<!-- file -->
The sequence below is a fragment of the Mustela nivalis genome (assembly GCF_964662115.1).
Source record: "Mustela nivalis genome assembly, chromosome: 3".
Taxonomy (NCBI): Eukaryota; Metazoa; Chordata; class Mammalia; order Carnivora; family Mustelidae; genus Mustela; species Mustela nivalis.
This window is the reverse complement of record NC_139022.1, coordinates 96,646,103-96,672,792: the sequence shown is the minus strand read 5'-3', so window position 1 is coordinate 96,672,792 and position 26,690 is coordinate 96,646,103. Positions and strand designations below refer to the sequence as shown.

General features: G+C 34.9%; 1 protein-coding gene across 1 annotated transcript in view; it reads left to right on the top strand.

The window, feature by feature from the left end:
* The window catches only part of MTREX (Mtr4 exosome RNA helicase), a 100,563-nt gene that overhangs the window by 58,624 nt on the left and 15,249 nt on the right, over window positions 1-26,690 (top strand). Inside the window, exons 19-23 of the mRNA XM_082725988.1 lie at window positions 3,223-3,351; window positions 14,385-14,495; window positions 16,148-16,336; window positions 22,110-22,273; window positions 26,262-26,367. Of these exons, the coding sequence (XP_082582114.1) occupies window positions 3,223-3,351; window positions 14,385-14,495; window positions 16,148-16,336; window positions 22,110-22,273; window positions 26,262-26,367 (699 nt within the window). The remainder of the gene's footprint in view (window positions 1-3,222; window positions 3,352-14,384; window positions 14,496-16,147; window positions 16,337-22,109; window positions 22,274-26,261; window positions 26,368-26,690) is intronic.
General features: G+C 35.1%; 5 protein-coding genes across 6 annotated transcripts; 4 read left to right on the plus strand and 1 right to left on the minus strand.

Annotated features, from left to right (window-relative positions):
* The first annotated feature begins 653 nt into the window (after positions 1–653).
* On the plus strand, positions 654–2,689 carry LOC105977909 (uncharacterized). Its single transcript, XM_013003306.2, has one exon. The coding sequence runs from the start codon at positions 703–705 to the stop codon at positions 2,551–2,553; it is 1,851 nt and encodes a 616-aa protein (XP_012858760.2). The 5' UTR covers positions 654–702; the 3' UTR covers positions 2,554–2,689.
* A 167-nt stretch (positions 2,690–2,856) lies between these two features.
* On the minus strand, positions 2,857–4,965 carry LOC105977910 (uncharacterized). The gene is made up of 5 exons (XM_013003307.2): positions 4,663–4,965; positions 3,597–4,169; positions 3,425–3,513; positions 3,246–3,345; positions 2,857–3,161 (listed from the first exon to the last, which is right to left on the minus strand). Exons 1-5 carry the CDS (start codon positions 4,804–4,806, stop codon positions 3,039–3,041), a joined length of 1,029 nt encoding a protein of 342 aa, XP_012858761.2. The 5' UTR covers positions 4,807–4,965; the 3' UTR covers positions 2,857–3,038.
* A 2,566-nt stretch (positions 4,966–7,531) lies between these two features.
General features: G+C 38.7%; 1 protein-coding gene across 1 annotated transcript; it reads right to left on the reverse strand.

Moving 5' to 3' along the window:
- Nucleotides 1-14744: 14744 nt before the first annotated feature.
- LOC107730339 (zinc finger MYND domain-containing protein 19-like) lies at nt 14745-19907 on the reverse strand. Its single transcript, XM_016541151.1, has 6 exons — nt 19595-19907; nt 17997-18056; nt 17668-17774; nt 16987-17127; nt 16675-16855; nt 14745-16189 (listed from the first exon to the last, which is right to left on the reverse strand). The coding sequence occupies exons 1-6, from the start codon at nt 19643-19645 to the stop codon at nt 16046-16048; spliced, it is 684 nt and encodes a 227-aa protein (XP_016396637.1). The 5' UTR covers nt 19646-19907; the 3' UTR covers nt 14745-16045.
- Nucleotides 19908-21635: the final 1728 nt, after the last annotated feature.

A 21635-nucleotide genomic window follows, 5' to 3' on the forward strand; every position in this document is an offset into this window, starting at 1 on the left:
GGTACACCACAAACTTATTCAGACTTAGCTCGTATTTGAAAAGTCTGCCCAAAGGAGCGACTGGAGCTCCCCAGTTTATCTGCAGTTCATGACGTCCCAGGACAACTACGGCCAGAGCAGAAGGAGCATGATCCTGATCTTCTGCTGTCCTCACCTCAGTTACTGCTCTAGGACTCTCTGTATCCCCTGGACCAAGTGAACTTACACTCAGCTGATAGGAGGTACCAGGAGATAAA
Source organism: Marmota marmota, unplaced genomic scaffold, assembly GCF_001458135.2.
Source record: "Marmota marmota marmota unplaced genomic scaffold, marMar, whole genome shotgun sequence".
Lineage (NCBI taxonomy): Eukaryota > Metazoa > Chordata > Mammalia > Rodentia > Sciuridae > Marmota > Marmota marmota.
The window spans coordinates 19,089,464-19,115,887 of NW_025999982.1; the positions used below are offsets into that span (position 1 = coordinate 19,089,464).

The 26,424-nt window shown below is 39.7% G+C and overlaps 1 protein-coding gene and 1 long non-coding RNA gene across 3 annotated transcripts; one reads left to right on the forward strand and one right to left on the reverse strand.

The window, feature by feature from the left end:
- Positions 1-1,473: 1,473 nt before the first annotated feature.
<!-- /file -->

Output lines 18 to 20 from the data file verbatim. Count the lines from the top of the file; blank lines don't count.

- LOC107730339 (zinc finger MYND domain-containing protein 19-like) lies at nt 14745-19907 on the reverse strand. Its single transcript, XM_016541151.1, has 6 exons — nt 19595-19907; nt 17997-18056; nt 17668-17774; nt 16987-17127; nt 16675-16855; nt 14745-16189 (listed from the first exon to the last, which is right to left on the reverse strand). The coding sequence occupies exons 1-6, from the start codon at nt 19643-19645 to the stop codon at nt 16046-16048; spliced, it is 684 nt and encodes a 227-aa protein (XP_016396637.1). The 5' UTR covers nt 19646-19907; the 3' UTR covers nt 14745-16045.
- Nucleotides 19908-21635: the final 1728 nt, after the last annotated feature.

A 21635-nucleotide genomic window follows, 5' to 3' on the forward strand; every position in this document is an offset into this window, starting at 1 on the left: